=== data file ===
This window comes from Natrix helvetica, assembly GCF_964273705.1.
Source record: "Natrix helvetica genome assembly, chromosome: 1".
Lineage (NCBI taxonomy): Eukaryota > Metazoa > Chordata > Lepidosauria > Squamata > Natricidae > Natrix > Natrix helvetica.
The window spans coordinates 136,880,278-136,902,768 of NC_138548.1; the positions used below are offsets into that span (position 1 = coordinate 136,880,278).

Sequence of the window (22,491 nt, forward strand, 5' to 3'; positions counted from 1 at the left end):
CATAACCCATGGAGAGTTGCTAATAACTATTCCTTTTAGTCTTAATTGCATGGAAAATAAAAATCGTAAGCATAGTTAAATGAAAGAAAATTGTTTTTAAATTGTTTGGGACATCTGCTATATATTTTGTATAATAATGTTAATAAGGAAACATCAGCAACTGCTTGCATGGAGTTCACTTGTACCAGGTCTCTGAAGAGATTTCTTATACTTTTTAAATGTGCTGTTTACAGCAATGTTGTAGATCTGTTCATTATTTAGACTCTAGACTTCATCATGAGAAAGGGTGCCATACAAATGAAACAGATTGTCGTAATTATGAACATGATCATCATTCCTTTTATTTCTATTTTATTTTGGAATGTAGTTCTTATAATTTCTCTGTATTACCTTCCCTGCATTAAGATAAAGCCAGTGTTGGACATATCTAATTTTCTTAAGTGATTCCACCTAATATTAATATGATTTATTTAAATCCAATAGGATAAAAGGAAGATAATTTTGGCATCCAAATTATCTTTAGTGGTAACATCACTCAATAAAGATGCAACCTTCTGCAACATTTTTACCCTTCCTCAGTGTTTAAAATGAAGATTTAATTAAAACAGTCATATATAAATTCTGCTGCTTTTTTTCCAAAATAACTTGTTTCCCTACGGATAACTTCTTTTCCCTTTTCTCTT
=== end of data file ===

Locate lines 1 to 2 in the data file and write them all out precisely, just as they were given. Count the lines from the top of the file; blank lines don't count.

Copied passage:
This window comes from Natrix helvetica, assembly GCF_964273705.1.
Source record: "Natrix helvetica genome assembly, chromosome: 1".